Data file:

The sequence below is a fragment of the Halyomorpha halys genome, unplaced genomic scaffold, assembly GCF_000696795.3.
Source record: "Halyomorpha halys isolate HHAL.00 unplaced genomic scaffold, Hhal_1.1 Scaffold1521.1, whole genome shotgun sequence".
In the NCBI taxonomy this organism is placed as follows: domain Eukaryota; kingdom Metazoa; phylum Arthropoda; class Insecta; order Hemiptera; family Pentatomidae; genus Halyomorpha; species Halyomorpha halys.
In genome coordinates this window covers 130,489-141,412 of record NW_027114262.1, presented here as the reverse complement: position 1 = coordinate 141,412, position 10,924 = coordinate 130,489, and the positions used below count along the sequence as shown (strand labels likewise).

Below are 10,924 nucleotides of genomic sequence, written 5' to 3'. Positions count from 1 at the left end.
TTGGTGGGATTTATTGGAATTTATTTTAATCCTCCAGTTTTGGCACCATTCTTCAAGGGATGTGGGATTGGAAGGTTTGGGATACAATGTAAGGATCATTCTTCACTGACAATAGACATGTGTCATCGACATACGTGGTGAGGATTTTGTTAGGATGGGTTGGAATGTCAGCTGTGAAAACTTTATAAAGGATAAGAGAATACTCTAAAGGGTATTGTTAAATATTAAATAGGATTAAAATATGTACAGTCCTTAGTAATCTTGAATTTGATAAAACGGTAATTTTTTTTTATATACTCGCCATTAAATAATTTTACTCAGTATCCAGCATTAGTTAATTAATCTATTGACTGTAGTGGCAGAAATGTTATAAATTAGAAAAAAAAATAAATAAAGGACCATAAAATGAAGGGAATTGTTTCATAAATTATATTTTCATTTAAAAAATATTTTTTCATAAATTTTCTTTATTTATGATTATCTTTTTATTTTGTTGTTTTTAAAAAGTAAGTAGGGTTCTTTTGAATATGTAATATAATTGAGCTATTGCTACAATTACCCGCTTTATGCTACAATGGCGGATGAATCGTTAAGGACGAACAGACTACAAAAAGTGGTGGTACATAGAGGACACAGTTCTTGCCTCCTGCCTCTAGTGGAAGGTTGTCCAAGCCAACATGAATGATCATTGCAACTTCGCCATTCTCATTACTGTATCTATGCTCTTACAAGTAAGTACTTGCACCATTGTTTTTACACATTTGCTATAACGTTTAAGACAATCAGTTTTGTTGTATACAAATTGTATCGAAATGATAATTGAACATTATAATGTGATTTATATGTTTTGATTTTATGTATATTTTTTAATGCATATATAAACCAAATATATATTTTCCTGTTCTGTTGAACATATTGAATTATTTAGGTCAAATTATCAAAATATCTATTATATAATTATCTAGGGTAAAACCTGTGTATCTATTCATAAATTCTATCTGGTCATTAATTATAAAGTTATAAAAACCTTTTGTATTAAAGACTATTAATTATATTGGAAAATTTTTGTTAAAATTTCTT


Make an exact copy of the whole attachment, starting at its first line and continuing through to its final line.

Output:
The sequence below is a fragment of the Halyomorpha halys genome, unplaced genomic scaffold, assembly GCF_000696795.3.
Source record: "Halyomorpha halys isolate HHAL.00 unplaced genomic scaffold, Hhal_1.1 Scaffold1521.1, whole genome shotgun sequence".
In the NCBI taxonomy this organism is placed as follows: domain Eukaryota; kingdom Metazoa; phylum Arthropoda; class Insecta; order Hemiptera; family Pentatomidae; genus Halyomorpha; species Halyomorpha halys.
In genome coordinates this window covers 130,489-141,412 of record NW_027114262.1, presented here as the reverse complement: position 1 = coordinate 141,412, position 10,924 = coordinate 130,489, and the positions used below count along the sequence as shown (strand labels likewise).

Below are 10,924 nucleotides of genomic sequence, written 5' to 3'. Positions count from 1 at the left end.
TTGGTGGGATTTATTGGAATTTATTTTAATCCTCCAGTTTTGGCACCATTCTTCAAGGGATGTGGGATTGGAAGGTTTGGGATACAATGTAAGGATCATTCTTCACTGACAATAGACATGTGTCATCGACATACGTGGTGAGGATTTTGTTAGGATGGGTTGGAATGTCAGCTGTGAAAACTTTATAAAGGATAAGAGAATACTCTAAAGGGTATTGTTAAATATTAAATAGGATTAAAATATGTACAGTCCTTAGTAATCTTGAATTTGATAAAACGGTAATTTTTTTTTATATACTCGCCATTAAATAATTTTACTCAGTATCCAGCATTAGTTAATTAATCTATTGACTGTAGTGGCAGAAATGTTATAAATTAGAAAAAAAAATAAATAAAGGACCATAAAATGAAGGGAATTGTTTCATAAATTATATTTTCATTTAAAAAATATTTTTTCATAAATTTTCTTTATTTATGATTATCTTTTTATTTTGTTGTTTTTAAAAAGTAAGTAGGGTTCTTTTGAATATGTAATATAATTGAGCTATTGCTACAATTACCCGCTTTATGCTACAATGGCGGATGAATCGTTAAGGACGAACAGACTACAAAAAGTGGTGGTACATAGAGGACACAGTTCTTGCCTCCTGCCTCTAGTGGAAGGTTGTCCAAGCCAACATGAATGATCATTGCAACTTCGCCATTCTCATTACTGTATCTATGCTCTTACAAGTAAGTACTTGCACCATTGTTTTTACACATTTGCTATAACGTTTAAGACAATCAGTTTTGTTGTATACAAATTGTATCGAAATGATAATTGAACATTATAATGTGATTTATATGTTTTGATTTTATGTATATTTTTTAATGCATATATAAACCAAATATATATTTTCCTGTTCTGTTGAACATATTGAATTATTTAGGTCAAATTATCAAAATATCTATTATATAATTATCTAGGGTAAAACCTGTGTATCTATTCATAAATTCTATCTGGTCATTAATTATAAAGTTATAAAAACCTTTTGTATTAAAGACTATTAATTATATTGGAAAATTTTTGTTAAAATTTCTT